Though I have yet to complete the ALS Ice Bucket challenge (video is forthcoming), I will complete it with a sound conscience as a M.S. student in environmental engineer studying hydrology and here’s why (warning: math ahead). Last night it rained heavily in Cincinnati. Approximately 1.5 inches of rain fell during the extremely loud thunderstorm: let’s see how many gallons that translates to.
(1.5 inches of rain)(77.94 Square Miles of City)(17.38 million gallons per one inch of rainfall per one square mile) = 2 BILLION gallons of water.
Someone on the internet has already kindly calculated how much water has been used for the ALS challenge, which is at least 6 million gallons of water. How significant is that? When compared to last night’s rainfall:
6,000,000/2,000,000,000 x 100% = 0.30%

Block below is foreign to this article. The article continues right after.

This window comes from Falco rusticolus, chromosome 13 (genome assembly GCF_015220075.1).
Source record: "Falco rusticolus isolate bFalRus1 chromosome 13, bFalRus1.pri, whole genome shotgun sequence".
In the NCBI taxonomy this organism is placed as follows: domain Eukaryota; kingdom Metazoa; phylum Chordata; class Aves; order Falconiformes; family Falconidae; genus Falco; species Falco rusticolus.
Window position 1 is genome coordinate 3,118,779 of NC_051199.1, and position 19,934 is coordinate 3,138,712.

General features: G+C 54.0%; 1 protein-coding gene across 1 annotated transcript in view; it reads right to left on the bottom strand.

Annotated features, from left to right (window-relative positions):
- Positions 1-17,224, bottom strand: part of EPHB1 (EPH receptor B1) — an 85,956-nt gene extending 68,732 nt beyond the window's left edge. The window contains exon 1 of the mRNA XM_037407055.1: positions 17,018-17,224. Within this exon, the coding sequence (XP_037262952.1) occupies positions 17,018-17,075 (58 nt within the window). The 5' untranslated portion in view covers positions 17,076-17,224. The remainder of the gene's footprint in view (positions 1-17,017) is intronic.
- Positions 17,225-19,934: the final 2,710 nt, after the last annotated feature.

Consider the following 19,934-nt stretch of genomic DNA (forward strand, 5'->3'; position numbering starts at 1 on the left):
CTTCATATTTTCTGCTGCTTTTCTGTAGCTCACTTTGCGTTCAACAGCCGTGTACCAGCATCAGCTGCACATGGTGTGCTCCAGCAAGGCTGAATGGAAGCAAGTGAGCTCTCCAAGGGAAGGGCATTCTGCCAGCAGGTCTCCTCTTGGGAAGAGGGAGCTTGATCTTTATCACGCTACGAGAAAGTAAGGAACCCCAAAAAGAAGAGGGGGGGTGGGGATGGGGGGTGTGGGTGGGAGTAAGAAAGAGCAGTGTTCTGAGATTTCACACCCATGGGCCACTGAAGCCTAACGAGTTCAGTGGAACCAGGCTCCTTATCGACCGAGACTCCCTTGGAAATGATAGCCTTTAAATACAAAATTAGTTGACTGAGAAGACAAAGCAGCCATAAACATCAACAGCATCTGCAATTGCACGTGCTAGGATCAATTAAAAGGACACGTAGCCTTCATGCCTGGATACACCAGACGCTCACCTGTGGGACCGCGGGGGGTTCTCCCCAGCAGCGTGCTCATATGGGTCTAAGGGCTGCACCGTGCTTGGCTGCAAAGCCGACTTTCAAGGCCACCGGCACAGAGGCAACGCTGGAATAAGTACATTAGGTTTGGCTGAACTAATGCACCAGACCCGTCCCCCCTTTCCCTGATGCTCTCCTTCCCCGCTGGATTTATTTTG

So just to be clear, we’re arguing over less than 1% of Cincinnati’s rainfall from last night. Cincinnati averages 41.94 inches of rain every year.
Obviously, continuing this exercise to cover the entire nation will show how infinitely small the impact of pouring ice water over your head has on available water resources.
I will make a shout-out though to those who are concerned about water for developing nations. From my experience overseas in sub-Sahara Africa and from my studies, rarely is the problem of clean water attributed to the amount of water that exists within a region as opposed to the availability of water within a region.
So GO! Contract hypothermia in clever and exciting ways and donate to ALS!